Hunting for Dark Matter: Building a cross-disciplinary, multi-pronged approach

Coordinators: Gianfranco Bertone, Dan Hooper, Stefano Profumo, Roberto Trotta

Scientific Advisors: Jonathan Feng

A conference associated with this program will be held from May 13 - 17, 2013.  Further information will be posted as it becomes available.

Thanks to fast-paced experimental developments, the field of dark matter research is flourishing and may well lead, in the next few years, to the identification of the underlying fundamental particle(s). There is an emerging consensus that a robust and accurate identification of dark matter will probably require the combination of multiple probes. Even if signatures of new physics beyond the SM are identified at the LHC in the next couple of years, delineating the ensuing implications for the nature of dark matter and for physics beyond the Standard Model might prove to be a much harder task using LHC data alone. This is where astrophysical and cosmological observations may prove to be invaluable: for example, direct detection experiments would be able to provide a much tighter measurement of the dark matter particle mass, while tight constraints on its relic abundance coming from the Planck satellite will help determine its properties. Furthermore, the comparison of constraints from different measurements will be fundamental to assess the consistency of a given theory.

This program hinges on the realization that the characterization of the particle making up the cosmological dark matter will require an approach based on the combination of multiple probes: colliders (LHC), cosmology (WMAP, Planck, and other CMB and large scale structure determinations of the relic dark matter abundance), direct detection experiments (CDMS, XENON, Zeplin, WARP, ArDM and others) and indirect detection experiments - such as gamma ray detectors (Fermi from space and Cherenkov Telescopes from the ground), neutrino telescopes (IceCube, Antares), antimatter detectors (Pamela, AMS-02), as well as X-ray and radio facilities. All these probes are sensitive to different  particle properties, providing a holistic and multi-pronged approach to dark matter science.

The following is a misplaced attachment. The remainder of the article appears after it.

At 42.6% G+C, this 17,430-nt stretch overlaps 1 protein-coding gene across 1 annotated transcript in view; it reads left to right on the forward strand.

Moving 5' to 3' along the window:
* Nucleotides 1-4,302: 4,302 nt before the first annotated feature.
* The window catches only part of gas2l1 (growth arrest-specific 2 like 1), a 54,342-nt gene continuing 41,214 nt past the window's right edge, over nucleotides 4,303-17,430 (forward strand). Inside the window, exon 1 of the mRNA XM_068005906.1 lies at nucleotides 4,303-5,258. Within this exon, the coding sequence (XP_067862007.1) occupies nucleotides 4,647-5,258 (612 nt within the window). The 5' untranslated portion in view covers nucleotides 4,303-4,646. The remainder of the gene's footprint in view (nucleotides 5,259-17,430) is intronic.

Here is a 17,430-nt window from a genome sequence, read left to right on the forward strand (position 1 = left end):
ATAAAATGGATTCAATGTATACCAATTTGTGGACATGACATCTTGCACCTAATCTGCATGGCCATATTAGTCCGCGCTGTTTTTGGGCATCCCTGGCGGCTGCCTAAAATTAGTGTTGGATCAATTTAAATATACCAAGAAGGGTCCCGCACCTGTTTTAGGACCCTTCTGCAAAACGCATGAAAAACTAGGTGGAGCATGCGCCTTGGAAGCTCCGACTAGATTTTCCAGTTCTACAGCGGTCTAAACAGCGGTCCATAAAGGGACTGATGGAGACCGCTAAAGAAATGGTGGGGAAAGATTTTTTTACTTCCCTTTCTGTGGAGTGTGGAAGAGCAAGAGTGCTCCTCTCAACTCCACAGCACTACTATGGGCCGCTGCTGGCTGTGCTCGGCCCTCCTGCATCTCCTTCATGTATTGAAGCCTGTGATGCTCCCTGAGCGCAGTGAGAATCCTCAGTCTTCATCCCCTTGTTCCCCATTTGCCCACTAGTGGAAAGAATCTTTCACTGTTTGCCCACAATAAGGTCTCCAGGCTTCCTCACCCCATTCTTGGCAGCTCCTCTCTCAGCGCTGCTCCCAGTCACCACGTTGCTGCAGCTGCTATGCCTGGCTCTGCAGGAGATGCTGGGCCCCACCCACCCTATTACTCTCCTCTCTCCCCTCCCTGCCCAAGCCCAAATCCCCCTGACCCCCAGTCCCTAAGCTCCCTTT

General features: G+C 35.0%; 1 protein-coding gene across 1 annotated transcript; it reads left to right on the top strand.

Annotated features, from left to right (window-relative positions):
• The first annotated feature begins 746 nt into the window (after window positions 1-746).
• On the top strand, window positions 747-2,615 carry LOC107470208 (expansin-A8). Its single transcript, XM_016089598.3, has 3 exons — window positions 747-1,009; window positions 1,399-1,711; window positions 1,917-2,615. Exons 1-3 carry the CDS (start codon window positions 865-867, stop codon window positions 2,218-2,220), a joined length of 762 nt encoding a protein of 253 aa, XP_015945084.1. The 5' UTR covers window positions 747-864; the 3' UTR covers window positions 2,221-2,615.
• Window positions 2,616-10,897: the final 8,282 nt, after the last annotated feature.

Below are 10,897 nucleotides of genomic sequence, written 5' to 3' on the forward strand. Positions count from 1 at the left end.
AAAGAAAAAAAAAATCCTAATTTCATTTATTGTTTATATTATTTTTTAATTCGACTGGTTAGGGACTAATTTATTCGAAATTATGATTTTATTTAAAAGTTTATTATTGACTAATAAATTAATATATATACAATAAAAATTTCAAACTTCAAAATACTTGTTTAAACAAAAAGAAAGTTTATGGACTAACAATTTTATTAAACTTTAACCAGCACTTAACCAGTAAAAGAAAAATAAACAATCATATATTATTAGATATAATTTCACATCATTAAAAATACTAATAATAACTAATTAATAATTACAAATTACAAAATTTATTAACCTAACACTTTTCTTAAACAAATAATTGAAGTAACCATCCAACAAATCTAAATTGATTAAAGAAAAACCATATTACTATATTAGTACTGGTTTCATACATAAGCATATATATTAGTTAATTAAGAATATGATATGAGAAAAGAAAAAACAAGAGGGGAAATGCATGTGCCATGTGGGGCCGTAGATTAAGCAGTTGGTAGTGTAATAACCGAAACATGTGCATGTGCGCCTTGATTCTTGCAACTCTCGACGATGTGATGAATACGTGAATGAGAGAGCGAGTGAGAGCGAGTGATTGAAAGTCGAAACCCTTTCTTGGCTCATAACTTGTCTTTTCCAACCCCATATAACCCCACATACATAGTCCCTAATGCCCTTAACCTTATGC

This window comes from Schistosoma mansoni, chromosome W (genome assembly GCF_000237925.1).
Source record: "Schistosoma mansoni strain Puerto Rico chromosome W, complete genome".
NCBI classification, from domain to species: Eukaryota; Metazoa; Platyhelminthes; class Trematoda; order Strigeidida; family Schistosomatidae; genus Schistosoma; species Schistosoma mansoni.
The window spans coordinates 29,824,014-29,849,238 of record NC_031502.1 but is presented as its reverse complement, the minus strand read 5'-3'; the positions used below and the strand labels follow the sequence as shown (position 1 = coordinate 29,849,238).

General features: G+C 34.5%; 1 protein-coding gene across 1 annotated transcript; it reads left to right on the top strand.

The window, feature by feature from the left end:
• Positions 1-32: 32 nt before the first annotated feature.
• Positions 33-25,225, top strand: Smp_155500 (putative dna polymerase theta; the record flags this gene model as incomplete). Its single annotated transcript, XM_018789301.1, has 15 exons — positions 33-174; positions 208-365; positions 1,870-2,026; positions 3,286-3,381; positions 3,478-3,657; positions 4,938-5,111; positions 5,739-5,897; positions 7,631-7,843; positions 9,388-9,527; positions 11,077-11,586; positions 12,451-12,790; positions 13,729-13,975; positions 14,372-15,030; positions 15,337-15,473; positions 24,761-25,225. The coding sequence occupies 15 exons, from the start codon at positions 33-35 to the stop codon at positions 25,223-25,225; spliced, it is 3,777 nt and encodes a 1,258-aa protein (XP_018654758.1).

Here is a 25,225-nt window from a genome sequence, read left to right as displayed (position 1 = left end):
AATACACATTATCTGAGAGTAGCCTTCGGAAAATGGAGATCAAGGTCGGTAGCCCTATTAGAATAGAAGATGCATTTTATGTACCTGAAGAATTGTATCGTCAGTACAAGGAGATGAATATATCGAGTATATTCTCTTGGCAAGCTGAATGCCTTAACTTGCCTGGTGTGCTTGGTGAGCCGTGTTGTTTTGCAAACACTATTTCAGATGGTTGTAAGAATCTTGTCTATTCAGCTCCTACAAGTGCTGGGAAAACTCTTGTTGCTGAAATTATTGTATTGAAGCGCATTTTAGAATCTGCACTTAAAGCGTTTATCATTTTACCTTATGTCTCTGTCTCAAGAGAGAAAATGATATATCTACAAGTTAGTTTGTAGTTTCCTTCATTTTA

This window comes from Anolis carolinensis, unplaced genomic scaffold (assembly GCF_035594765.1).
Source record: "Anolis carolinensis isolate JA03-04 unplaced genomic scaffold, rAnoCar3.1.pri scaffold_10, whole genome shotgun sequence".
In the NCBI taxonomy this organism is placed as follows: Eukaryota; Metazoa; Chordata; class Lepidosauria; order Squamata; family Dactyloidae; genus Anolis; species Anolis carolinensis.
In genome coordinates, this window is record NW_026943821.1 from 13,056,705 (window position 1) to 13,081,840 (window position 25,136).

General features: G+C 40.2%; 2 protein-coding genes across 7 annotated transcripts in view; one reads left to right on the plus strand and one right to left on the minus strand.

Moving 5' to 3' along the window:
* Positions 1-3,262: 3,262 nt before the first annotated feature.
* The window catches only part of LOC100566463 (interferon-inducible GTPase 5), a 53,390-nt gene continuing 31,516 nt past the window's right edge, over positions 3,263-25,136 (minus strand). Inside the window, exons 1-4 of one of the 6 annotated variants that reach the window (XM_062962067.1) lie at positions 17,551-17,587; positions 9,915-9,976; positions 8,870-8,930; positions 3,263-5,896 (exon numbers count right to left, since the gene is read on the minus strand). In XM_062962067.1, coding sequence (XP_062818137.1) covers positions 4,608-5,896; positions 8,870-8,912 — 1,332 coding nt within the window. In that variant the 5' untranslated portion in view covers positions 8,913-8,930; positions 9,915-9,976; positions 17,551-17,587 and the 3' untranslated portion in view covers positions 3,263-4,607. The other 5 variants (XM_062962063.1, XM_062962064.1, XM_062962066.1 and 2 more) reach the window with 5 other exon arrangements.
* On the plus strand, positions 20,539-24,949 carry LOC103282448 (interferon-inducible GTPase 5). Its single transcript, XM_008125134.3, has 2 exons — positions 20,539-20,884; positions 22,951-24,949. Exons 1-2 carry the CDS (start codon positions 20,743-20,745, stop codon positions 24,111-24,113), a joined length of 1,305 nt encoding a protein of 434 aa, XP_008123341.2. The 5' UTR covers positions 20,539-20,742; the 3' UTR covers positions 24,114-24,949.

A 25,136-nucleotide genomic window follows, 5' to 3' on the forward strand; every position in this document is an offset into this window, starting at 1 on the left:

Since an integrated, holistic approach requires the merging of all the aforementioned observational probes, it is crucial to create a forum for collaborative exchange among particle physicists, astrophysicists and experts in statistical inference techniques, in order to be able to cope with the combination of several different observational channels and to interpret the constraints in light of theoretical models. The purpose of this program is to bring together key figures across disciplines, involving particle physics, cosmology, astro-particle physics and astronomy, including theorists, observers and experimentalists, and statisticians, in order to facilitate the development of a highly integrated approach to the challenge of dark matter characterization.